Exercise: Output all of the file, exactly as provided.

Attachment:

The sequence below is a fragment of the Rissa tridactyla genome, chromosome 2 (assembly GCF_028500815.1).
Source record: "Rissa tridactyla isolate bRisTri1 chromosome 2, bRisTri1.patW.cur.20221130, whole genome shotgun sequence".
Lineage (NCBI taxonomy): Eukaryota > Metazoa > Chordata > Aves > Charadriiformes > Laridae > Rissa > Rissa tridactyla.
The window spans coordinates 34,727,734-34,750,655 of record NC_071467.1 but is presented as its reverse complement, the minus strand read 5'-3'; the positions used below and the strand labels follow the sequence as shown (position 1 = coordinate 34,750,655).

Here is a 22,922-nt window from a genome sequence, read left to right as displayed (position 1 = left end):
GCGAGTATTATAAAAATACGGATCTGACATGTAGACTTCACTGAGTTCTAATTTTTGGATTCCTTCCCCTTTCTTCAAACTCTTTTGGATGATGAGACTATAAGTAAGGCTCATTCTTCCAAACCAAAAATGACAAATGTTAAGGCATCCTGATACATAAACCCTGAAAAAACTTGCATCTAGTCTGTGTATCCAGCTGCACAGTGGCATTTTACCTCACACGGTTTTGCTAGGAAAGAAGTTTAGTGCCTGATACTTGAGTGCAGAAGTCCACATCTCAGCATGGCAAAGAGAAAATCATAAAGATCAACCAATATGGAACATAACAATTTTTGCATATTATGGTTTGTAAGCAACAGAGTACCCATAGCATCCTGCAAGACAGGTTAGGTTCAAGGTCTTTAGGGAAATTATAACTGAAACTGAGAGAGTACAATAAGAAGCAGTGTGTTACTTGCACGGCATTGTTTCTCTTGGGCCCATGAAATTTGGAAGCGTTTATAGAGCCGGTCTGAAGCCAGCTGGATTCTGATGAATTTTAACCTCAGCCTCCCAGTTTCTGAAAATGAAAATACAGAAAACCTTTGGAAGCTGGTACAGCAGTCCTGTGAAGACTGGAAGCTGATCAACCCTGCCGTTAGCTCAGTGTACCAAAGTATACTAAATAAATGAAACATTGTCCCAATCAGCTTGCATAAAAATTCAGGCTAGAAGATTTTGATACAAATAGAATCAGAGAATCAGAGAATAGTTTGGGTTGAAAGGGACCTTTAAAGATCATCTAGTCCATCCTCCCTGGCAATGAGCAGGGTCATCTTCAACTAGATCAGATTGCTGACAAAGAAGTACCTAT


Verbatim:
The sequence below is a fragment of the Rissa tridactyla genome, chromosome 2 (assembly GCF_028500815.1).
Source record: "Rissa tridactyla isolate bRisTri1 chromosome 2, bRisTri1.patW.cur.20221130, whole genome shotgun sequence".
Lineage (NCBI taxonomy): Eukaryota > Metazoa > Chordata > Aves > Charadriiformes > Laridae > Rissa > Rissa tridactyla.
The window spans coordinates 34,727,734-34,750,655 of record NC_071467.1 but is presented as its reverse complement, the minus strand read 5'-3'; the positions used below and the strand labels follow the sequence as shown (position 1 = coordinate 34,750,655).

Here is a 22,922-nt window from a genome sequence, read left to right as displayed (position 1 = left end):
GCGAGTATTATAAAAATACGGATCTGACATGTAGACTTCACTGAGTTCTAATTTTTGGATTCCTTCCCCTTTCTTCAAACTCTTTTGGATGATGAGACTATAAGTAAGGCTCATTCTTCCAAACCAAAAATGACAAATGTTAAGGCATCCTGATACATAAACCCTGAAAAAACTTGCATCTAGTCTGTGTATCCAGCTGCACAGTGGCATTTTACCTCACACGGTTTTGCTAGGAAAGAAGTTTAGTGCCTGATACTTGAGTGCAGAAGTCCACATCTCAGCATGGCAAAGAGAAAATCATAAAGATCAACCAATATGGAACATAACAATTTTTGCATATTATGGTTTGTAAGCAACAGAGTACCCATAGCATCCTGCAAGACAGGTTAGGTTCAAGGTCTTTAGGGAAATTATAACTGAAACTGAGAGAGTACAATAAGAAGCAGTGTGTTACTTGCACGGCATTGTTTCTCTTGGGCCCATGAAATTTGGAAGCGTTTATAGAGCCGGTCTGAAGCCAGCTGGATTCTGATGAATTTTAACCTCAGCCTCCCAGTTTCTGAAAATGAAAATACAGAAAACCTTTGGAAGCTGGTACAGCAGTCCTGTGAAGACTGGAAGCTGATCAACCCTGCCGTTAGCTCAGTGTACCAAAGTATACTAAATAAATGAAACATTGTCCCAATCAGCTTGCATAAAAATTCAGGCTAGAAGATTTTGATACAAATAGAATCAGAGAATCAGAGAATAGTTTGGGTTGAAAGGGACCTTTAAAGATCATCTAGTCCATCCTCCCTGGCAATGAGCAGGGTCATCTTCAACTAGATCAGATTGCTGACAAAGAAGTACCTAT